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I Had a Blueprint of History

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Lesley Dill, I Had a Blueprint of History. Poem by Tom Sleigh. (New York: Dieu Donné Press and Peter Kruty Editions, 2012). Copy 1 of 30. Graphic Arts GAX 2012- in process.

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“Of the many ways to vent the human engine—of the many escape routes for what lies inside the body, firing up and down its nervous system and circulating through its veins—the most ordinary, and confounding, is speech. ‘We are animals of words,’ Lesley Dill has said. ‘If you were to cut us open anywhere, what would come out would not be just blood and organs, but also language.’” —Deep Breathing by critic and writer Nancy Princenthal, 2001.


The Brooklyn-based artist Lesley Dill created this limited edition artists’ book, featuring the poem I had a Blueprint of History by Tom Sleigh, Hunter College Creative Writing Program Director. The artist’s latest exhibition Faith & the Devil is currently on view at the George Adams Gallery in Chelsea, which also includes words by Sleigh.

I had a blueprint
of history
in my head —

it was a history of the martyrs
of love, the fools
of tyrants, the tyrants
themselves weeping
at the fate of their own soldiers —

a sentimental blueprint,
lacking depth —
a ruled axis X and Y
whose illusions
were bearable …
then unbearable …
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Founders Sue Gosin and Bruce Weinberg to open Dieu Donné in 1976, one of a few pioneer papermills in New York City and the United States. Today, this non-profit organization is dedicated to the creation, promotion, and preservation of new contemporary art utilizing the hand papermaking process.

Peter Kruty Editions is Peter Kruty and Sayre Gaydos, two master letterpress printers who have pooled their talents in letterpress printing and printmaking to form … one of the most versatile and well-known fine art and commercial letterpress shops in the United States.

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Sweet Papers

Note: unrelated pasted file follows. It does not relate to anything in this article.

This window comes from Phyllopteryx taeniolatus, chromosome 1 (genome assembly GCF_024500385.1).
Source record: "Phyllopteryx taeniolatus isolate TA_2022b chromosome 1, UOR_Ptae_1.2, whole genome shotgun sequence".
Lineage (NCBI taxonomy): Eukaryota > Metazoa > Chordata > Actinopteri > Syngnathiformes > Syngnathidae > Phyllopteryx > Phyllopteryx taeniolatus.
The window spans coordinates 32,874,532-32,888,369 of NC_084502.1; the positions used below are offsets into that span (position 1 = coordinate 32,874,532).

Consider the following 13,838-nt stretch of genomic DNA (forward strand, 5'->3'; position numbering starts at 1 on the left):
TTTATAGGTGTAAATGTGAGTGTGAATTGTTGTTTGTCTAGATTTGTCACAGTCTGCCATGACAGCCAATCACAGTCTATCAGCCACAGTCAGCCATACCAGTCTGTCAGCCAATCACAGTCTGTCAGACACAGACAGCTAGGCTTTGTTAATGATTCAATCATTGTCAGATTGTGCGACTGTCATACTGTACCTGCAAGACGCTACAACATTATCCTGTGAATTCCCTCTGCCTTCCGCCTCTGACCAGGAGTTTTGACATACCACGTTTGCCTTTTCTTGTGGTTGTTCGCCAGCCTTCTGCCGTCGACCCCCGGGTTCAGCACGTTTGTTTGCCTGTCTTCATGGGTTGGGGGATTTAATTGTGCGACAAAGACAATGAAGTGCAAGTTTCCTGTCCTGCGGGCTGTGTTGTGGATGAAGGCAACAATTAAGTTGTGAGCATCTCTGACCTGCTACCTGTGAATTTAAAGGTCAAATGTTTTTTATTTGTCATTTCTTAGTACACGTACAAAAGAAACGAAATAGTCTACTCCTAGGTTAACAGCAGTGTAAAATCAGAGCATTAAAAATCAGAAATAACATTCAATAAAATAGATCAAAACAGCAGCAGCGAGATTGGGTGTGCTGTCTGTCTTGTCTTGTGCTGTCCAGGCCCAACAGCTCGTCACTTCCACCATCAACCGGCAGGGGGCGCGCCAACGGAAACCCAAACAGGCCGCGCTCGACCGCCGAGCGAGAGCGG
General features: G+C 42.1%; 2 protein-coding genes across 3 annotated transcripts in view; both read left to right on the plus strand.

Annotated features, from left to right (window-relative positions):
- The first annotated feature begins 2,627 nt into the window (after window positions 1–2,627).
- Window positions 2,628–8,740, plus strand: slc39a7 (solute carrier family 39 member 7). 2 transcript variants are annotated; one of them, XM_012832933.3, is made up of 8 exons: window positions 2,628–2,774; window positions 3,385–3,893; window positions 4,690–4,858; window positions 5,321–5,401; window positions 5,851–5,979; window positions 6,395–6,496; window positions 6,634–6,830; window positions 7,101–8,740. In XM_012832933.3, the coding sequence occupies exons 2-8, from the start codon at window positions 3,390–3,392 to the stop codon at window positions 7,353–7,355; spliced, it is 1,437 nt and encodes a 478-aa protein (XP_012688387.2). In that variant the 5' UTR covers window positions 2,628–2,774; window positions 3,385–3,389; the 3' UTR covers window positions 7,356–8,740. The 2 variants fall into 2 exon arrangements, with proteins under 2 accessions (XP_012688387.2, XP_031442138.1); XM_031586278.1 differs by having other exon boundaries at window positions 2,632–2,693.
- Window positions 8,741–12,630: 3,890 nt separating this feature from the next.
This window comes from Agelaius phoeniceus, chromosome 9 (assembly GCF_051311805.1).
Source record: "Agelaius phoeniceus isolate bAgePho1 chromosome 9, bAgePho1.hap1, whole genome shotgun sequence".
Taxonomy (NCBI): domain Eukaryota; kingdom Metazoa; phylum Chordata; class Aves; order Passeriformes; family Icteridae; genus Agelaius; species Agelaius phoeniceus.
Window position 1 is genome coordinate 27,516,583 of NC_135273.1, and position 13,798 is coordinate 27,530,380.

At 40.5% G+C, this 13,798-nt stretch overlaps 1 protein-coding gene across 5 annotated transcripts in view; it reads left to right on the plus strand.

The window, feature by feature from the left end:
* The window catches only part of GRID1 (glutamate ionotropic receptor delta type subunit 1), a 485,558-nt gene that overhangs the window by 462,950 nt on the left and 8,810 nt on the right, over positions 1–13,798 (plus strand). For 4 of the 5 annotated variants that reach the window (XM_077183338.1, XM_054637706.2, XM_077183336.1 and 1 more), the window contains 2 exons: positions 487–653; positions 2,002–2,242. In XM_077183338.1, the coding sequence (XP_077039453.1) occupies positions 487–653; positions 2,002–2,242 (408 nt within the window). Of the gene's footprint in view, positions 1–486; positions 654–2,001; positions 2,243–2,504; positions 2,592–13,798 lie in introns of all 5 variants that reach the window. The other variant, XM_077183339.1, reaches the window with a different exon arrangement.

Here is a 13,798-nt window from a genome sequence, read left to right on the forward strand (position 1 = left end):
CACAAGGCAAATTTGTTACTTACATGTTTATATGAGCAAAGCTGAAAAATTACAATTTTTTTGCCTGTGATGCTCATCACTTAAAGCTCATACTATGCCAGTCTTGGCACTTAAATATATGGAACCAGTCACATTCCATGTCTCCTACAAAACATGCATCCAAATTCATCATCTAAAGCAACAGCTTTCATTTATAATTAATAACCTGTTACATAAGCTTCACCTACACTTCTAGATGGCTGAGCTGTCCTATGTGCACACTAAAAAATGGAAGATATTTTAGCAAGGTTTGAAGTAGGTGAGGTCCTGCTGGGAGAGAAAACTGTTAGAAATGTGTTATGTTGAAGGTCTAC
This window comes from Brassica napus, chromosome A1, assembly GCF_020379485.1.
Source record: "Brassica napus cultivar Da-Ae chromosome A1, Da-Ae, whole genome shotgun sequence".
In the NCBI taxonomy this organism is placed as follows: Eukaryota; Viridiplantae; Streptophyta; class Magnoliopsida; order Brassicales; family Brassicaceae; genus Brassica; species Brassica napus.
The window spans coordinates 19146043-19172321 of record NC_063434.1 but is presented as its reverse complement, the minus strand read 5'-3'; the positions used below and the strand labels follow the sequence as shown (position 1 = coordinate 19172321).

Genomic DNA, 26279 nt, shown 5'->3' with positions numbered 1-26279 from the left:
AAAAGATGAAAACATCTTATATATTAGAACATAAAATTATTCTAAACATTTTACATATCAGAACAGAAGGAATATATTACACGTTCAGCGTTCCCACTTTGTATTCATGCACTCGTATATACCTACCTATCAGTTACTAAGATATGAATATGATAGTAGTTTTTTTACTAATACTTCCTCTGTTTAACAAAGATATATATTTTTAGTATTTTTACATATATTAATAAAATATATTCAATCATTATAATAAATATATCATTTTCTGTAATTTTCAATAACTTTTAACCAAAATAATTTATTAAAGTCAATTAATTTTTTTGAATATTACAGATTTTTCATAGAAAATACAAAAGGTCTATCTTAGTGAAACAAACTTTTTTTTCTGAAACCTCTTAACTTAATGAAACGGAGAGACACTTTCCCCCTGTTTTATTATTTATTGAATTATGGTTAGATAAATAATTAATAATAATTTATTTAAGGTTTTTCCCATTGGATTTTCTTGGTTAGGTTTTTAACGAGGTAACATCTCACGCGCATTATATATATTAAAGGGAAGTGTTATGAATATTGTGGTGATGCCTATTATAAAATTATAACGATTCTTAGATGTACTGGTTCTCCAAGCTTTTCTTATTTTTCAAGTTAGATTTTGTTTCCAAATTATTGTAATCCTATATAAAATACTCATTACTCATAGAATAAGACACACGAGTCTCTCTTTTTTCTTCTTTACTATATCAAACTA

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A single sheet of sixteen candy wrappers with color printed vignette and letterpress joke below. Ashford, Kent: Howland’s Steam Confectionery and Grocery Stores, 1800s. Sheet 575 × 450 mm; each wrapper ca. 150 × 110 mm. Graphic Arts GAX 2012- in process

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“The sweetmakers wrapped their goods in the cheapest paper from the stationer’s, or else recycled old books. In one home-based sweets factory, [Henry] Mayhew observed several volumes of the Acts of Parliament used for this purpose, as well as other books, which the confectioner ‘retained to read at his short intervals of leisure, then used to wrap his goods in. In this way he had read through two Histories of England!’ Mayhew counted about 230 sweetsellers trading, of whom twenty to thirty were Jewish ….” from Tim Richardson, Sweets: a History of Candy (Firestone TX 791.R523 2002)

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Japanese Sketchbooks

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Graphic Arts recently acquired twenty-three Japanese sketchbooks by unidentified artists (many different hands are apparent). They were collected by Eric Sackheim and given to Princeton University by his widow several years ago.

The sketchbooks, all with traditional Japanese bindings, were packed together with a 1938 auction catalogue from J.C. Morgenthau & Co., Inc. entitled An Important Sale of Japanese Color Prints, Japanese Books, Albums, and Books of Original Drawings, Roll Paintings, [and] a Wood Block. Fifty-five albums of drawings were offered at this sale, which may be the source of the group now at Princeton University. Here is a sample: